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Jan 08, 2015 11:32 AM EST

Racial Discrimination Can Impact Physical Health

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Ethnic discrimination may adversely affect the health of the person experiencing it, according to a recent study.

Researchers from the University of Colorado Denver found that women who experience racial discrimination while pregnant suffer significant health impacts that are passed on to their infants.

"Many people think that ethnic discrimination only has psychological impacts," Zaneta Thayer, lead author of the study, said in a statement. "But in fact, ethnic discrimination can impact physical health as well, possibly through changes in stress physiology functioning."

For the study, researchers examined 64 pregnant women of various ethnic backgrounds. They filled out questionnaires asking whether they had been harassed, verbally or physically attacked, insulted, ignored or condescended to based on their ethnicity.

Researchers then collected saliva samples from the women in the morning and the evening to measure cortisol levels. Cortisol is a stress hormone which, if overproduced, can lead to a host of chronic ailments including cardiovascular disease and mental illness. Infant saliva was also analyzed along with birth outcome information such as weight, length, head circumference and length of gestation.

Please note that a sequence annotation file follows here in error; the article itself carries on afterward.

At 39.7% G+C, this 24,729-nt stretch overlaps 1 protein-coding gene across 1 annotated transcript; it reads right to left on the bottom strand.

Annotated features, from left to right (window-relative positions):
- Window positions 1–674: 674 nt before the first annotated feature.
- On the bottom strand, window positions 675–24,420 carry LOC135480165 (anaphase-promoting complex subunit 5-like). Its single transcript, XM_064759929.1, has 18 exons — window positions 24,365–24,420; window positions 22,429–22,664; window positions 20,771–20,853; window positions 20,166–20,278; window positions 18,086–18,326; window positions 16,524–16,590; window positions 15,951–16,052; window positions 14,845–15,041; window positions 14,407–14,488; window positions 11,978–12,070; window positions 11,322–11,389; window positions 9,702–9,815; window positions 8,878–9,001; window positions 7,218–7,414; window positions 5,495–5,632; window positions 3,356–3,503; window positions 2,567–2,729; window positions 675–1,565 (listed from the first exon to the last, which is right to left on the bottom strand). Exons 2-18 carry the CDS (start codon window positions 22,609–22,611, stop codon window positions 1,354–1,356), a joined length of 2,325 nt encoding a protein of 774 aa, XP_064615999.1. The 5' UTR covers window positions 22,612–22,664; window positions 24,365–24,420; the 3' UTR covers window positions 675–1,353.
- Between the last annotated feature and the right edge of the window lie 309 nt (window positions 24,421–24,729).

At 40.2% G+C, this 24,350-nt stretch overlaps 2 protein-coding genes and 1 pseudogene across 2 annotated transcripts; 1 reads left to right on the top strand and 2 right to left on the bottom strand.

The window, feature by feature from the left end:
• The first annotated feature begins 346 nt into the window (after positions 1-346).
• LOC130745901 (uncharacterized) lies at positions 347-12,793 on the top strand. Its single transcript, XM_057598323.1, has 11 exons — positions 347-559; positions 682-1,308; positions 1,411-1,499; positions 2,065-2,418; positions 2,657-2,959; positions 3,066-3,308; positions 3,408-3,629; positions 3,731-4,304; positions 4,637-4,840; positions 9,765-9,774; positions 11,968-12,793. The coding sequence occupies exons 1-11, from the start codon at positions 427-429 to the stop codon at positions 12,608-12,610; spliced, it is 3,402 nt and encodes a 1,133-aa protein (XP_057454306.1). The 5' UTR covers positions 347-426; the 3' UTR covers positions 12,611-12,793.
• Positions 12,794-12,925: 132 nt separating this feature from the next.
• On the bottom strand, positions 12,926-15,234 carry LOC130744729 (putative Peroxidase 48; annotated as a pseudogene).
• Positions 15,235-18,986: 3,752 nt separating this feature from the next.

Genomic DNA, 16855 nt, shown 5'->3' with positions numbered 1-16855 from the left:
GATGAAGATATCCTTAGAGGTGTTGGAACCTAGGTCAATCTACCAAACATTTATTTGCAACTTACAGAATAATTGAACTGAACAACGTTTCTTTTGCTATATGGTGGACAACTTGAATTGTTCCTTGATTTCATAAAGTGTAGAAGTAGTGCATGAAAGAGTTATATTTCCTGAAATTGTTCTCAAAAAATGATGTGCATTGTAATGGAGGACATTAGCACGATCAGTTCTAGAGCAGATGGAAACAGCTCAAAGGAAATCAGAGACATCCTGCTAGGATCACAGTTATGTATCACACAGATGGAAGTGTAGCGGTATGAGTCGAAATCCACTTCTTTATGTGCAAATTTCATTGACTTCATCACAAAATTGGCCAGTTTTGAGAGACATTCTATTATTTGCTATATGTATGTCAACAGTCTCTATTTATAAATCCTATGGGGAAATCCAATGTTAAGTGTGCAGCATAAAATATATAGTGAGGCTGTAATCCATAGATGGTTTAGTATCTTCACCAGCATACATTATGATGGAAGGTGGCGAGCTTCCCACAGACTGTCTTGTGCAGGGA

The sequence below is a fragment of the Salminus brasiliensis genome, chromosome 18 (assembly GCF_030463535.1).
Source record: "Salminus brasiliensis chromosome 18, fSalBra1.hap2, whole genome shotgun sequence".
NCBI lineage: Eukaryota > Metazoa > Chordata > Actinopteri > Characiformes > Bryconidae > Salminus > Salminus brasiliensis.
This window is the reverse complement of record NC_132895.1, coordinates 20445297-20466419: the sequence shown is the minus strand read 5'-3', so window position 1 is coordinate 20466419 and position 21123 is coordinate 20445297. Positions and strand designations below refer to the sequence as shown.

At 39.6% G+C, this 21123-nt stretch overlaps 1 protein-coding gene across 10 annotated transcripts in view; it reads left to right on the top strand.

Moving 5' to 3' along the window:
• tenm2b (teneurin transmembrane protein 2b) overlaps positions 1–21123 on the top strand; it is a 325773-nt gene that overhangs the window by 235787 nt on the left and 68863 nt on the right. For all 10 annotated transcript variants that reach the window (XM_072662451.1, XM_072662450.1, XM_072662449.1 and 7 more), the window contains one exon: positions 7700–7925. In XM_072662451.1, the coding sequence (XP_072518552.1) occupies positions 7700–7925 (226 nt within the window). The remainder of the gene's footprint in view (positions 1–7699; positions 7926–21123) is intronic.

One third of the participants reported being discriminated against which was associated with higher levels of evening cortisol.

"To our knowledge this is the first study to report an association between maternal ethnic discrimination and maternal stress physiology in pregnancy or with stress in infancy," Thayer said.

The results indicate that discrimination may produce far reaching physiological changes.

"The finding that offspring of women who experienced ethnic discrimination had greater cortisol reactivity in early infancy adds to the growing evidence that a woman's emotional, physical and mental well-being, during or around the time of pregnancy can influence the biology of her child," Thayer said.

The findings are detailed in the journal Social Science & Medicine.

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